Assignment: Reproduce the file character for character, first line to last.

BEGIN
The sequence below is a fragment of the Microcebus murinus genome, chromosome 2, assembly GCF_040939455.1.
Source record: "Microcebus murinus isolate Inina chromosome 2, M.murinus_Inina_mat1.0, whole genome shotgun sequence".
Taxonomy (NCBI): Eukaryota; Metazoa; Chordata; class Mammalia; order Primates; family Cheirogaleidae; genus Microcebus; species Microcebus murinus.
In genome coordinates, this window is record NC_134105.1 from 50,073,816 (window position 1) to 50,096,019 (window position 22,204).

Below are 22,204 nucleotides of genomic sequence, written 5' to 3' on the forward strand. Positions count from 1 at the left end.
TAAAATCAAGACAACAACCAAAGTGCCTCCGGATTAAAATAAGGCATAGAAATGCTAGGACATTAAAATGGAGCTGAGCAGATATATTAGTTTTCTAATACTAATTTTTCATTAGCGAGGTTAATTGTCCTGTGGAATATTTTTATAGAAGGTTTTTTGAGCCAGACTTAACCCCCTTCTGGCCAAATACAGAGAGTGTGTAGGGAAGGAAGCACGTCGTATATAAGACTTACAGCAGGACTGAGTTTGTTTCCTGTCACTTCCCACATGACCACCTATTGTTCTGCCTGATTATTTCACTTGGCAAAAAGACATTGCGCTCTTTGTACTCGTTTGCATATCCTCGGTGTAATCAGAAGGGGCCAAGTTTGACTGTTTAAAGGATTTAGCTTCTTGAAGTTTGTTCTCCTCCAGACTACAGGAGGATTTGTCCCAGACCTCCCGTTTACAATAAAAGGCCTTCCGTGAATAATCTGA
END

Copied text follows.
The sequence below is a fragment of the Microcebus murinus genome, chromosome 2, assembly GCF_040939455.1.
Source record: "Microcebus murinus isolate Inina chromosome 2, M.murinus_Inina_mat1.0, whole genome shotgun sequence".
Taxonomy (NCBI): Eukaryota; Metazoa; Chordata; class Mammalia; order Primates; family Cheirogaleidae; genus Microcebus; species Microcebus murinus.
In genome coordinates, this window is record NC_134105.1 from 50,073,816 (window position 1) to 50,096,019 (window position 22,204).

Below are 22,204 nucleotides of genomic sequence, written 5' to 3' on the forward strand. Positions count from 1 at the left end.
TAAAATCAAGACAACAACCAAAGTGCCTCCGGATTAAAATAAGGCATAGAAATGCTAGGACATTAAAATGGAGCTGAGCAGATATATTAGTTTTCTAATACTAATTTTTCATTAGCGAGGTTAATTGTCCTGTGGAATATTTTTATAGAAGGTTTTTTGAGCCAGACTTAACCCCCTTCTGGCCAAATACAGAGAGTGTGTAGGGAAGGAAGCACGTCGTATATAAGACTTACAGCAGGACTGAGTTTGTTTCCTGTCACTTCCCACATGACCACCTATTGTTCTGCCTGATTATTTCACTTGGCAAAAAGACATTGCGCTCTTTGTACTCGTTTGCATATCCTCGGTGTAATCAGAAGGGGCCAAGTTTGACTGTTTAAAGGATTTAGCTTCTTGAAGTTTGTTCTCCTCCAGACTACAGGAGGATTTGTCCCAGACCTCCCGTTTACAATAAAAGGCCTTCCGTGAATAATCTGA